JARED BLUMENFELD: I hiked the Pacific Crest Trail. I remember crossing the Feather River at Belden. I think it's still running pretty free there. 


DAVE STEINDORF: The Wild and Scenic Rivers Act, which turns 50 this year, was set up as a counterbalance to the damn building of that era in the forties, fifties, and sixties. And it said that, you know, there are special rivers out there that should be protected. And, by providing that designation, it provides that protection in perpetuity from dam building or other things that can degrade those river resources. The middle fork Feather was one of the original eight rivers selected to be a part of that system. Just an amazing river, you know, granite aprons that come off of one side all the way across the river bed, all the way up the other side. I mean, it's Yosemite spectacular up there. We had a river festival just at the end of September up there this year where we had almost 2000 people up there. And not just from across California across the West. We had people actually coming from around the world for that river festival because they realized that it is such a spectacular resource. 


JARED BLUMENFELD: What percentage of our electricity comes from hydroelectric dams? 

DAVE STEINDORF: So, we get about 15 to 18 percent of our power from hydro-electricity. In California, there's a bigger and bigger percentage that's coming from renewable energy resources, wind and solar, etc. And interestingly, that's making some hydroelectric facilities somewhat obsolete. Virtually all of California's major rivers are completely dominated by these types of hydropower projects. 


JARED BLUMENFELD: Driving through Oroville, I got the impression that the town's really struggling economically.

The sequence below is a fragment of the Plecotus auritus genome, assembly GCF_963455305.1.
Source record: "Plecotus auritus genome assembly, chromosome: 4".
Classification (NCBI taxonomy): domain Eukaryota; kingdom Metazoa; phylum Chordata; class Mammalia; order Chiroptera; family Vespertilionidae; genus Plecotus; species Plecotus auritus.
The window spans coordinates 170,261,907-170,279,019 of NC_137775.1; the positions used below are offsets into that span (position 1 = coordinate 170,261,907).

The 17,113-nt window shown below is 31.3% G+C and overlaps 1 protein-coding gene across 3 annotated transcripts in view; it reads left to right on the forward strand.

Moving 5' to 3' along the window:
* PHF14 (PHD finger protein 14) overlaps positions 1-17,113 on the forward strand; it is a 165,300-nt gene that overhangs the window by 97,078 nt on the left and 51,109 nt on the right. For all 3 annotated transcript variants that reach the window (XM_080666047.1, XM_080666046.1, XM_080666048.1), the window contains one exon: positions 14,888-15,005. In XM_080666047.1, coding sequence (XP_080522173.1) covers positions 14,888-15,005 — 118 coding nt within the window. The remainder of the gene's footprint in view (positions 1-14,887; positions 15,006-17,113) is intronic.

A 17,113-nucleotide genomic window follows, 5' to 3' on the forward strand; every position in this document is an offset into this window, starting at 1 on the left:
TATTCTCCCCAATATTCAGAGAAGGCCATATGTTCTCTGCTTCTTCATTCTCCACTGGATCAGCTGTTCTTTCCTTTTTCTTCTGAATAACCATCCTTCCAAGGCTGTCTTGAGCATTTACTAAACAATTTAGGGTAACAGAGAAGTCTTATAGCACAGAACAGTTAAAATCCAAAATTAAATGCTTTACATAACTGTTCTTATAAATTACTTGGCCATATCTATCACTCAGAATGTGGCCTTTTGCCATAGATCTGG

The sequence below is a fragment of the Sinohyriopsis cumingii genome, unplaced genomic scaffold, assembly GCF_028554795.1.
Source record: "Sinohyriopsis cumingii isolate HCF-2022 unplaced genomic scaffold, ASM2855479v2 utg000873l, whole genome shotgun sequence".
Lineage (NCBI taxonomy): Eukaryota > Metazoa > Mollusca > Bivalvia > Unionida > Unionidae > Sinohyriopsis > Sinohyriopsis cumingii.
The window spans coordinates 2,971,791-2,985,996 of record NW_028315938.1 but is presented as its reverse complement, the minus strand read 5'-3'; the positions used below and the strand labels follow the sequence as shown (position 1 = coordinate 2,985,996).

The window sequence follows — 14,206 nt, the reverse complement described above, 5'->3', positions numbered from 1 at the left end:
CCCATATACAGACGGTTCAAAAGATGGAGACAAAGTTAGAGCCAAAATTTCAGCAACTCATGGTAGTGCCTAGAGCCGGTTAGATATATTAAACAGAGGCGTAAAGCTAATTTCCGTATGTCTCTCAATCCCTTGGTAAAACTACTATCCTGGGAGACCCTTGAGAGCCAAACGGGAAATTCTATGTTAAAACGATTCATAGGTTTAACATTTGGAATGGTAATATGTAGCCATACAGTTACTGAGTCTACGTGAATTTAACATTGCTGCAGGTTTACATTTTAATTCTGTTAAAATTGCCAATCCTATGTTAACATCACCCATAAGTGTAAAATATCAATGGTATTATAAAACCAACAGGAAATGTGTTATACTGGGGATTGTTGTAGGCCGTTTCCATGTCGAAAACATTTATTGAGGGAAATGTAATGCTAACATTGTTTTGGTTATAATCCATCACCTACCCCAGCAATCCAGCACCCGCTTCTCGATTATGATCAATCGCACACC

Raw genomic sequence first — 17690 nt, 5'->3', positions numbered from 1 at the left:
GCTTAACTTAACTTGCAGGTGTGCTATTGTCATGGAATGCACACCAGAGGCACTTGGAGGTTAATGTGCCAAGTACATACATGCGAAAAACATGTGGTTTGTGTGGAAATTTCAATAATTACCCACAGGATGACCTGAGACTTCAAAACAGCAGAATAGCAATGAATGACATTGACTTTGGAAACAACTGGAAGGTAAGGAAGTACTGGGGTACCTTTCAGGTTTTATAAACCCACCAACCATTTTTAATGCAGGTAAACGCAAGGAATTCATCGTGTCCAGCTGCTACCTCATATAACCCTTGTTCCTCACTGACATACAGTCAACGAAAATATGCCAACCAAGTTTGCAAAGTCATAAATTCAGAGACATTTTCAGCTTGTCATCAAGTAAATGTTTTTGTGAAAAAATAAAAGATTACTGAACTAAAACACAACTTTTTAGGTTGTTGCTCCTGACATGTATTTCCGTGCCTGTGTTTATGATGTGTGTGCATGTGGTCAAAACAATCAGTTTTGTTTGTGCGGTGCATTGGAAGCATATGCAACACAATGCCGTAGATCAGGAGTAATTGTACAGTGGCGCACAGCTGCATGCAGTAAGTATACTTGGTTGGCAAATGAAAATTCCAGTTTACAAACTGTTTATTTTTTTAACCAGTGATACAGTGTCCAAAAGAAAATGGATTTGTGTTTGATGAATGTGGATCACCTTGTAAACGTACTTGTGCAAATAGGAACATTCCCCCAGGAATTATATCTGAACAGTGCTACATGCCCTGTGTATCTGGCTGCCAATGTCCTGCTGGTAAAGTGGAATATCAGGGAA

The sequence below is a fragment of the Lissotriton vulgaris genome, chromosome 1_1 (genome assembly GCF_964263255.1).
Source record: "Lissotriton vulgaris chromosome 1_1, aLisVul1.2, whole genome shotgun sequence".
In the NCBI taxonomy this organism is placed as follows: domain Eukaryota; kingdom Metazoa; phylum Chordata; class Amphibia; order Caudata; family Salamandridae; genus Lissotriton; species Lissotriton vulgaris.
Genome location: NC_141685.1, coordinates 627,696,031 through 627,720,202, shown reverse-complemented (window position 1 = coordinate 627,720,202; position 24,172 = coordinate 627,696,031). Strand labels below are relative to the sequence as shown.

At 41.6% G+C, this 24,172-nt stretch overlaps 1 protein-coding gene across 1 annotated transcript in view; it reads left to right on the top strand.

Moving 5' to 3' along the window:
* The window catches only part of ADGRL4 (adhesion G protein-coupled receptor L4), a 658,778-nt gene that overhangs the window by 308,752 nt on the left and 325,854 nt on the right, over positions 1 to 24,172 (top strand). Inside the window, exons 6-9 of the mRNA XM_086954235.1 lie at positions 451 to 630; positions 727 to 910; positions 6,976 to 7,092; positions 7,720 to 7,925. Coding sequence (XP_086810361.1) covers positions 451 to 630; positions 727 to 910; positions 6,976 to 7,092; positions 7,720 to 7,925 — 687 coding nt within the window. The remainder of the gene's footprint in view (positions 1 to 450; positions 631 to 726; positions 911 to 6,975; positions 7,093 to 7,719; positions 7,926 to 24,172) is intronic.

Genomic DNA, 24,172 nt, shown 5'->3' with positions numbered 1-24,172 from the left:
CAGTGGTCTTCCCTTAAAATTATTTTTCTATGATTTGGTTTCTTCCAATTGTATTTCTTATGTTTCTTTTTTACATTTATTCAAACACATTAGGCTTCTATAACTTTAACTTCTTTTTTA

DAVE STEINDORF: Oroville dam is the tallest dam in the United States, and the city of Oroville that sits below that is actually one of the poorest communities in California. So here you have this project whose economic benefits are literally in the billions of dollars per year, but those benefits are not bestowed upon the community where this project resides. If you drive through downtown Oroville, you wouldn't even know that there's a river there because there's a great big giant levy that separates the town from the river. And if you could sit in downtown Orville and have your cup of coffee or be on a deck and have a burger and a beer and look at the river, that would be a game changer for that community. And that's something that really needs to happen. 


JARED BLUMENFELD: Nationally, what are you seeing in terms of these incredible resources, the 50th anniversary of the Wild and scenic River Protection Act, how are we doing as a country?


DAVE STEINDORF: I often tell people that 50 years ago congress did something truly amazing. They passed a piece of bipartisan legislation. Just full stop. The only piece of conservation legislation to come out of this congress was designating a wild and scenic river in Montana. Who knew? Even with all the divides that we have out there, rivers are a place where we can come together and realize that these are important resources that are worth protecting.